Can Overwatch one-trick drama be a good simulation of microaggressions for privileged people?

Yet another Overwatch flamewar is ongoing about the classic question of whether someone “one tricking” a hero1 in competitive should be a bannable offense or not. As always the “ban them” camp has the loudest or more numerous voices, even though the Overwatch design team has publicly stated that they disagree with this approach. This latest drama round was only started because an ex-Blizzard/Overwatch employee has publicly stated the opposite. Check the thread sorted by “controversial comments” to witness some nerdrage if that’s your thing today.

However as someone who habitually plays primarily “off-meta” characters2 who’s spent significant time improving my skills with them, I’ve been often lumped into the “one-trick” corner by raging team-mates. In fact, playing off-meta characters is a more likely indicator that your team-mates will turn against you, rather than one-tricking as a practice, since if you’re tricking an in-meta characters, nobody bats an eyelid; but I digress.

What I want to suggest is that the experience of someone who plays off-meta/one-tricks in OW is going to be like a very very mild experience of microaggressions that marginalized people experience regularly. What tends to happen to people who make such choices in competitive play, is that there is a constant level of hostility and bothering that other players just don’t experience. From the mild, such as someone asking you very politely to switch your choice at the start of the game, to the overly hostile, such as someone flaming at you, or deliberately throwing the game to spite you.

On their own, each of these might not be an issue at all, or just a hilarious occurrence, respectively. Howevever where these situations start to approach the microaggression territory is when one experiences some form of them in almost every game they try to play. If in almost every game you play someone politely or aggressively tries to make you switch characters at some point in the match, then at some point even the most polite phrasing is not going to help the effect they have on your psychology.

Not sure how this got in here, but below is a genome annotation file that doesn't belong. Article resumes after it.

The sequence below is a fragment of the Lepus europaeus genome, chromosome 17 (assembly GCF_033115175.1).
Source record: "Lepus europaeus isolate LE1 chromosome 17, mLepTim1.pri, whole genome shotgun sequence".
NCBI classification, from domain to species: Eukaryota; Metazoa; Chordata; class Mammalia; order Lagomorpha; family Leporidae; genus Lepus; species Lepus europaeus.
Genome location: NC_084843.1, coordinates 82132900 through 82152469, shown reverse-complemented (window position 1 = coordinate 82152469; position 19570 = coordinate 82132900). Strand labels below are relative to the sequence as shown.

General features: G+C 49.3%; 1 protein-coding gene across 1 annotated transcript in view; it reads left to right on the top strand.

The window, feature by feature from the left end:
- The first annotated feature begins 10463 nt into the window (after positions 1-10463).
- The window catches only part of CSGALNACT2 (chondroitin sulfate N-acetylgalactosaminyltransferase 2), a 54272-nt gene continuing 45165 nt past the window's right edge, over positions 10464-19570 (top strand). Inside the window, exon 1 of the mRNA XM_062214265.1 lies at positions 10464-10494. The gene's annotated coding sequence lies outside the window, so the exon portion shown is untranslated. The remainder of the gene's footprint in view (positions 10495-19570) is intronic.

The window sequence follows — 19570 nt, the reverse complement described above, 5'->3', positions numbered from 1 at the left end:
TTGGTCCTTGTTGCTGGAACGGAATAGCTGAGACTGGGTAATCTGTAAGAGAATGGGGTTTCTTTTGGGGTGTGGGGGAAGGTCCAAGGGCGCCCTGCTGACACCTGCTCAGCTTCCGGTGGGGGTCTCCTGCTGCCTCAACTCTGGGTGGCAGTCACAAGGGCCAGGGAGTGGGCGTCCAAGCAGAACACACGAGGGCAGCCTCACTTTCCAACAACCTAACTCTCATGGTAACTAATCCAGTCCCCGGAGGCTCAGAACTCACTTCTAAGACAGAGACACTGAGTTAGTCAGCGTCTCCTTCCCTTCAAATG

While there are other games with hero choices, Overwatch is uniquely positioned to act as a “microaggression simulator” due to its mechanics which support a constant change of each team’s roster. Other games might have “off-meta” characters, but often due to the locked-in nature of each once the game starts, people tend to not rage on this issue that much. However in OW, people will keep annoying the off-meta choices for this exact purpose, with the comments often escalating in vitriol when the game is going bad and the off-meta player refuses to switch.

Now, reminder that I don’t think they are anywhere on the level of microaggressions a marginalized person receives, but they are a really good way for someone who otherwise would have too much privilege to even understand what a microaggression even is, to get a mild sampling themselves. Perhaps is might be something on which an understanding and respect for actual microaggressions might be built?

  1. This is the practice of only choosing that hero, regardless of map or opposing heroes []
  2. This means characters which the “competitive scene” is not using, and as a result the  majority of OW players take to mean they are weak choices []

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